The euphemism treadmill.
I find fascinating the process by which an acceptable term becomes a pejorative, followed by the new acceptable term becoming a pejorative, etc. There’s a great description of this process on Wikipedia:
[A] neutral (non-pejorative) term may grow to become pejorative. This phenomenon is called pejoration. For example, the term mentally retarded was originally used as a euphemism, as had been moron before, itself a euphemism for idiot, in order to avoid true dyslogisms such as feebleminded or half-witted. But it quickly grew to have a pejorative sense of its own. Another example is the use of the word cripple being replaced by handicapped. Both of these are considered pejorative with the term “physically challenged” as the current euphemism. This same progression, from neutral to pejorative, is happening with the words challenged and special, used in the same sense, today. The term “disabled” is now seen as the correct euphemism for people with both mental and physical challenges. An even more ‘correct’ form that can be used is “person with disabilities.” On the horizon, a new euphemism, “neurologically challenged,” appears ready to take the place of these terms should they also become pejorative. Language writer Steven Pinker has called this process “the euphemism treadmill.”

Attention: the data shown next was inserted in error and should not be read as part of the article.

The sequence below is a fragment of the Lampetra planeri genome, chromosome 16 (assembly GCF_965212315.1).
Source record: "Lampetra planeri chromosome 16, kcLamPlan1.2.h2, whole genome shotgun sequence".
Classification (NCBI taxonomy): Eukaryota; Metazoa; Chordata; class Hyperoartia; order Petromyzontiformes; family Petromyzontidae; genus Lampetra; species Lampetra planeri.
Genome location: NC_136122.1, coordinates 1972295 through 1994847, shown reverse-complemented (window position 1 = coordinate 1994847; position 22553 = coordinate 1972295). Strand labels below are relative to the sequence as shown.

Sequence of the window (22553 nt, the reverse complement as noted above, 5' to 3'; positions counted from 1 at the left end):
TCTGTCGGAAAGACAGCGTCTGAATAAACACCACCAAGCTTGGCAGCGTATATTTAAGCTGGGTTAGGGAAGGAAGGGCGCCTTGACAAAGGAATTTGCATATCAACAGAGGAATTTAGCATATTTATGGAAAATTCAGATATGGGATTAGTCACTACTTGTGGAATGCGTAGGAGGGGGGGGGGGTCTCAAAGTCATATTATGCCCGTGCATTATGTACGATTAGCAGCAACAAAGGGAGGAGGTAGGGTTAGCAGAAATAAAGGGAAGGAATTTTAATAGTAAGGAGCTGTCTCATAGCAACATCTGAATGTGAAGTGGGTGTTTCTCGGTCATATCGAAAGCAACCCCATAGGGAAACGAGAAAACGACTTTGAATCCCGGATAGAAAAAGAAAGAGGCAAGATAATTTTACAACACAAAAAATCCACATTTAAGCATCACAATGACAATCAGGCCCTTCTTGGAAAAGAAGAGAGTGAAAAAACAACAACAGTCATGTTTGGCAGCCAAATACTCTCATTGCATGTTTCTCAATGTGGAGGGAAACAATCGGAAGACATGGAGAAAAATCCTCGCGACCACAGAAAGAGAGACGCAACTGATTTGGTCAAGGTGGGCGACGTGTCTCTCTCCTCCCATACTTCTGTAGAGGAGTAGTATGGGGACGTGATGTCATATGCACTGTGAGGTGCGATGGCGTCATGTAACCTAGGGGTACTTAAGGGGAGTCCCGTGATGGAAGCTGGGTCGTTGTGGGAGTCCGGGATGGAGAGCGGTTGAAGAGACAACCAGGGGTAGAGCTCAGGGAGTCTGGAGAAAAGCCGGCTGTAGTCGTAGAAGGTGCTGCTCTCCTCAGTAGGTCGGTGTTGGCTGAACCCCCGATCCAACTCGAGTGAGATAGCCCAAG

05/27/2011 Update: Jacob Dix provides some illuminating information on the topic.